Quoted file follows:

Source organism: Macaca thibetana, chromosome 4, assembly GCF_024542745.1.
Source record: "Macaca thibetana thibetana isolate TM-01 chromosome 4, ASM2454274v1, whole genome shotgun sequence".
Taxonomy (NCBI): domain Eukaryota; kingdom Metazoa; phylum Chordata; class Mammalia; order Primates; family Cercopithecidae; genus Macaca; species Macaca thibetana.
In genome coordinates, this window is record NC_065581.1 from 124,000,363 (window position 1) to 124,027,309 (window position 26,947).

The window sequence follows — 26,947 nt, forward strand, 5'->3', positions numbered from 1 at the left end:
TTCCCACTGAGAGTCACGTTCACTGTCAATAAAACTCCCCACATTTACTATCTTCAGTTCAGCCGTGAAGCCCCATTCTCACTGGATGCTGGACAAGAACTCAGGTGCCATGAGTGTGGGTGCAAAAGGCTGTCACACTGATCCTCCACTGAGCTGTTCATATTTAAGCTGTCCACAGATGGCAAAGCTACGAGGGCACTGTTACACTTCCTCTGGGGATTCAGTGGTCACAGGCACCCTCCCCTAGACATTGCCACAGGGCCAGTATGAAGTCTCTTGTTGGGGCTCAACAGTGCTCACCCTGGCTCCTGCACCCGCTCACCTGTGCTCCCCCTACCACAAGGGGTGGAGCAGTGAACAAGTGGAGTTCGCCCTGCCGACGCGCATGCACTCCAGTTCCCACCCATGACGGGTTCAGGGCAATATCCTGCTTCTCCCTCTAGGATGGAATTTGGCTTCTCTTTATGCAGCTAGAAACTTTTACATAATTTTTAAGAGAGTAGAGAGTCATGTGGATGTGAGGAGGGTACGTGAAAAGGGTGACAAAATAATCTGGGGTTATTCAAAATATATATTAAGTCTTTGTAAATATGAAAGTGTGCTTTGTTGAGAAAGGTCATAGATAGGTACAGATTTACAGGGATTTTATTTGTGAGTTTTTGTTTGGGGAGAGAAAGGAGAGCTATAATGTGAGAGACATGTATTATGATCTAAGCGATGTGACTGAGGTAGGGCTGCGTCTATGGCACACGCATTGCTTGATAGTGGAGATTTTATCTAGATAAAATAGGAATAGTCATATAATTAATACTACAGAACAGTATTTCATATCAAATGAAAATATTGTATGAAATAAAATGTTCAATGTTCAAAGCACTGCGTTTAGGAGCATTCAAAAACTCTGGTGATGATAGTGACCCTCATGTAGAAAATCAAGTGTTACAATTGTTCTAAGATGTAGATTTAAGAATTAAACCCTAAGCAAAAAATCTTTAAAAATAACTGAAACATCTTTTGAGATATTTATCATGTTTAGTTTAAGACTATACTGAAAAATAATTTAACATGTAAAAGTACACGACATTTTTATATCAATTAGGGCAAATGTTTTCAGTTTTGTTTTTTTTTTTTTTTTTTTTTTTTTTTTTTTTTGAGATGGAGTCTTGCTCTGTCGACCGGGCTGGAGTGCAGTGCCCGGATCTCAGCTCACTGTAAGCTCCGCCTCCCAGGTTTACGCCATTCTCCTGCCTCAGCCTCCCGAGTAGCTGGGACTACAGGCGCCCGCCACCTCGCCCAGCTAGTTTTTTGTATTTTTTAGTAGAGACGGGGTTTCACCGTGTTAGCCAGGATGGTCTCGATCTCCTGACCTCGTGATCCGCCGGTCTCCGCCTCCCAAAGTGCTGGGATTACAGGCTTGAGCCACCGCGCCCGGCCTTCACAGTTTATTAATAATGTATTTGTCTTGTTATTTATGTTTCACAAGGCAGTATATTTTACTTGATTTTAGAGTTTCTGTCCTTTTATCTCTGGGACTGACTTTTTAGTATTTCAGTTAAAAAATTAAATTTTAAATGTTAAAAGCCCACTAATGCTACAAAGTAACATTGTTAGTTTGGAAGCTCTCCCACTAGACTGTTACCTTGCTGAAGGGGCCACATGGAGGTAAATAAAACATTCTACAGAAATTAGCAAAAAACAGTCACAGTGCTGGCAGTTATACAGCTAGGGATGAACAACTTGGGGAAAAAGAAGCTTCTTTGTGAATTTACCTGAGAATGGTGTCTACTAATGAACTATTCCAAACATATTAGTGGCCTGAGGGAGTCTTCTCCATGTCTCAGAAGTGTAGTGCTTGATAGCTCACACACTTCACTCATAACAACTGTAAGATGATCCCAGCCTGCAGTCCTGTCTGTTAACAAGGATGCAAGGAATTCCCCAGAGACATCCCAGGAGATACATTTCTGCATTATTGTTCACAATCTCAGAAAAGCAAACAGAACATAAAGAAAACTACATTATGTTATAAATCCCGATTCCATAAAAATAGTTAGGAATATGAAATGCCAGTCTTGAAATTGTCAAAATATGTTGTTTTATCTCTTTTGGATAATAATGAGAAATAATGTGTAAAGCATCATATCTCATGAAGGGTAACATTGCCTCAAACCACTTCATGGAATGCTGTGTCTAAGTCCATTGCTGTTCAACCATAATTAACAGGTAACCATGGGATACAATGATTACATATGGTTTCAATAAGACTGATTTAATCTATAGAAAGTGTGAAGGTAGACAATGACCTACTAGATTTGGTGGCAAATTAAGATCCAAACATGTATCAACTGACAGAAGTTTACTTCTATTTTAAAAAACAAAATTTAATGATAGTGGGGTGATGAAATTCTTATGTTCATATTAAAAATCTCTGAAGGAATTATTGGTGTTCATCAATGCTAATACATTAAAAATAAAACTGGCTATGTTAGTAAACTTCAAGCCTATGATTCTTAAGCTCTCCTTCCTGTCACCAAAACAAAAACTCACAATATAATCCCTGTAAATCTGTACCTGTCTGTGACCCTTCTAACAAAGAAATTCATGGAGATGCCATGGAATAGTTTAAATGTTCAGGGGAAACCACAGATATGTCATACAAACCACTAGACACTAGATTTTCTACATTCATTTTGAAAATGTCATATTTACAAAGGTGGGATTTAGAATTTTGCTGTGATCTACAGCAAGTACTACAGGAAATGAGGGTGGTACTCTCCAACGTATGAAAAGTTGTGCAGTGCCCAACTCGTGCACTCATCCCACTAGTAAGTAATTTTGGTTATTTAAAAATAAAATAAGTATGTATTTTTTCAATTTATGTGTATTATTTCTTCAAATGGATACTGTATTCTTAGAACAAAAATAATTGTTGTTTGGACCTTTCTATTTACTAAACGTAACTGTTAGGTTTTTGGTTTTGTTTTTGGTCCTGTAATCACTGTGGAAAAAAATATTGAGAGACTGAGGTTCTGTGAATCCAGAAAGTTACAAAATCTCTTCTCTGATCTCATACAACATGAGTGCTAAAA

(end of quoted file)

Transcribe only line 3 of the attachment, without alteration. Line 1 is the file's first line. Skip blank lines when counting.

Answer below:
Taxonomy (NCBI): domain Eukaryota; kingdom Metazoa; phylum Chordata; class Mammalia; order Primates; family Cercopithecidae; genus Macaca; species Macaca thibetana.